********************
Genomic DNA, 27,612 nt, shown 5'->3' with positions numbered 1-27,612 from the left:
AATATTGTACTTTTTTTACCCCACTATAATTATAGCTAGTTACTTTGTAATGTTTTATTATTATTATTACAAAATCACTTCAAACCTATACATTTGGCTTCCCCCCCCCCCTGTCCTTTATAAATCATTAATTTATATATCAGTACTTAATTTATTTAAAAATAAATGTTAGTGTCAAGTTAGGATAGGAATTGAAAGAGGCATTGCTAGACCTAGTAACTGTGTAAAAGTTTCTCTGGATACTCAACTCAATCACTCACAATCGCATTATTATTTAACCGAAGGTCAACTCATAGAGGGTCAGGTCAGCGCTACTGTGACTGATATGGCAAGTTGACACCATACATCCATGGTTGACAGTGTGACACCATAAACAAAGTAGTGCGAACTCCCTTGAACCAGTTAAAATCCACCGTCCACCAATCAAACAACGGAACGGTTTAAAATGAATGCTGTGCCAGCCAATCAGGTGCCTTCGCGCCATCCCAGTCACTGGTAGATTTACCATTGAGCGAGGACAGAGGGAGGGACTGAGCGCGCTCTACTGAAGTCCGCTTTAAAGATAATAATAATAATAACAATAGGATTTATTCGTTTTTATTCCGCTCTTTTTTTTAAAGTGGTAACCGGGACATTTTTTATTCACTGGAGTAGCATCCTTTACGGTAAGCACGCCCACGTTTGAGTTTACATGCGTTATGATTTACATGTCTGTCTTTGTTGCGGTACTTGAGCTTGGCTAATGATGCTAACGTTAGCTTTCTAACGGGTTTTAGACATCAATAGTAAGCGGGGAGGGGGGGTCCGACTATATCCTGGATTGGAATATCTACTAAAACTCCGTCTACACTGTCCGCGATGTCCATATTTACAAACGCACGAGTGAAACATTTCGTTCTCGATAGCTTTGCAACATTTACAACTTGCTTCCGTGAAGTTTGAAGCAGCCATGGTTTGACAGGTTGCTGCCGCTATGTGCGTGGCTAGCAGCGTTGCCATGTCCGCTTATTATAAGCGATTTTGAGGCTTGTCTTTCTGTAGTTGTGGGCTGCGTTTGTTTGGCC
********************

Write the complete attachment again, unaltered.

Genomic DNA, 27,612 nt, shown 5'->3' with positions numbered 1-27,612 from the left:
AATATTGTACTTTTTTTACCCCACTATAATTATAGCTAGTTACTTTGTAATGTTTTATTATTATTATTACAAAATCACTTCAAACCTATACATTTGGCTTCCCCCCCCCCCTGTCCTTTATAAATCATTAATTTATATATCAGTACTTAATTTATTTAAAAATAAATGTTAGTGTCAAGTTAGGATAGGAATTGAAAGAGGCATTGCTAGACCTAGTAACTGTGTAAAAGTTTCTCTGGATACTCAACTCAATCACTCACAATCGCATTATTATTTAACCGAAGGTCAACTCATAGAGGGTCAGGTCAGCGCTACTGTGACTGATATGGCAAGTTGACACCATACATCCATGGTTGACAGTGTGACACCATAAACAAAGTAGTGCGAACTCCCTTGAACCAGTTAAAATCCACCGTCCACCAATCAAACAACGGAACGGTTTAAAATGAATGCTGTGCCAGCCAATCAGGTGCCTTCGCGCCATCCCAGTCACTGGTAGATTTACCATTGAGCGAGGACAGAGGGAGGGACTGAGCGCGCTCTACTGAAGTCCGCTTTAAAGATAATAATAATAATAACAATAGGATTTATTCGTTTTTATTCCGCTCTTTTTTTTAAAGTGGTAACCGGGACATTTTTTATTCACTGGAGTAGCATCCTTTACGGTAAGCACGCCCACGTTTGAGTTTACATGCGTTATGATTTACATGTCTGTCTTTGTTGCGGTACTTGAGCTTGGCTAATGATGCTAACGTTAGCTTTCTAACGGGTTTTAGACATCAATAGTAAGCGGGGAGGGGGGGTCCGACTATATCCTGGATTGGAATATCTACTAAAACTCCGTCTACACTGTCCGCGATGTCCATATTTACAAACGCACGAGTGAAACATTTCGTTCTCGATAGCTTTGCAACATTTACAACTTGCTTCCGTGAAGTTTGAAGCAGCCATGGTTTGACAGGTTGCTGCCGCTATGTGCGTGGCTAGCAGCGTTGCCATGTCCGCTTATTATAAGCGATTTTGAGGCTTGTCTTTCTGTAGTTGTGGGCTGCGTTTGTTTGGCC